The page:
Movie-goers will see a rare site this weekend, as Canadian films will dominate two downtown Toronto theatres.
Now in its fifth year, the Canadian Film Fest provides Canadian filmmakers a rare chance to have their work played in mainstream theatres.
Two Toronto theatres, Varsity Cinemas and Carlton Cinemas, have played host to the festival this week and will wrap up on Saturday. Unlike the Toronto International Film Festival, the CFF exclusively features Canadian films, providing them with big-market venues while exposing Canadians to homegrown talent. Bern Euler said he founded the festival because he felt Canadian films were not getting the respect they deserved.
“I really just got sick of bumping into these amazing Canadian movies in the video store, never having heard of them, and wanting the chance to see them on the big screen,” he said. “As an audience member, that’s where I really would prefer to see them.”
Canadian filmmakers struggle to compete with the deep pockets of the American film industry, often resulting in less flashy fare that lacks the elaborate marketing campaigns funded south of the border. According to Euler, giving domestic audiences access to films they might not otherwise see allows them to judge how Canadian talent measures up to its international competition.
“There’s … a stigma attached to Canadian movies that they’re boring, or they’re too intellectual, or too artsy, or sometimes just bad,” he said. “That’s not the case anymore and that’s one thing that we’re showing.”
Tiffany Burns, who makes her directorial debut with the documentary “Mr. Big,” represents the type of filmmaker who benefits from a Canadians-only festival. “Mr. Big” derives its title from the name of a sting operation used by the Royal Canadian Mounted Police to coerce suspects into giving confessions – whether they’re guilty or not. The operation is considered entrapment in many countries and has been outlawed in the United States and United Kingdom. Burns said she’s grateful to the festival for providing her with a venue to voice her concern about the issue.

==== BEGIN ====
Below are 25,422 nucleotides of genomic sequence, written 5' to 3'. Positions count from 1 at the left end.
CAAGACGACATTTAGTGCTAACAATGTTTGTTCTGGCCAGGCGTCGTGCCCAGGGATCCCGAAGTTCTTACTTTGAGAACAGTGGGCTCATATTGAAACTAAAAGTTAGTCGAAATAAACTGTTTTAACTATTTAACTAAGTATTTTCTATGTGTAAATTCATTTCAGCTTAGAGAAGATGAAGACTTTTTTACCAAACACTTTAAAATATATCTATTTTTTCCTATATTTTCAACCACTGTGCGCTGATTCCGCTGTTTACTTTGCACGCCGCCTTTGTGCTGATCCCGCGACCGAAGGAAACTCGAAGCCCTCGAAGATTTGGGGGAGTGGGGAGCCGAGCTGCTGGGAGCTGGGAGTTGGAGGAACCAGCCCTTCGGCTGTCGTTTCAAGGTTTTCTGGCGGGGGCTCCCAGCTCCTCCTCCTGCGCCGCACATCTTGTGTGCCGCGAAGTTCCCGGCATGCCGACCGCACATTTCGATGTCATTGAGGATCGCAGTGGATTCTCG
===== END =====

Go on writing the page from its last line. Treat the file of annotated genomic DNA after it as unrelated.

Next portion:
“This is the Ontario premier this weekend and I’m very excited to be showing the film in Canada’s biggest city because … I think this is an issue that Canadians should really be talking about,” she said.
After her brother was convicted of murder in 2004 due to a confession he gave during a Mr. Big sting, she felt compelled to inform Canadians about the details of the RCMP’s operation. However, when she began pitching the idea to various sources, she ran up against a problem facing many Canadian filmmakers: lack of funding. The film, which has received strong reviews from the festival circuit, might never have been made if not for Burns’ resiliency and passion for the project.
“Even though I’d been in TV news reporting and producing for a decade, I was still a first time filmmaker,” she said. “So I’m sure no one was keen to give money to a first time filmmaker taking on the RCMP.”
According to Euler, the difficulty filmmakers have securing funding in this country stems not from a distaste for Canadian films, but simply a lack of infrastructure. He believes that both Canadian cinemas and audiences want to see more domestic content in theatres, but neither has the means to help filmmakers get there.
“We can’t get the word out that our movies exist; nobody knows about them so nobody’s going to go see them,” he said. “There are tons of filmmakers; there are tons of Canadian films here. But we just have a hard time getting things going.”
Just as Canadian filmmakers have trouble securing funding, Euler has similarly sacrificed to provide them a venue in which their films can be seen. But, he said he’s proud to bring Canadian filmmakers and Canadian film fans closer together.
“Every year we’ve grown in audience numbers (and) in screening numbers in spite of our limited budget,” he said. “I’ve gone into personal debt because of the festival, but I believe it’s important. We need to have this.”
For more information, visit www.canfilmfest.com.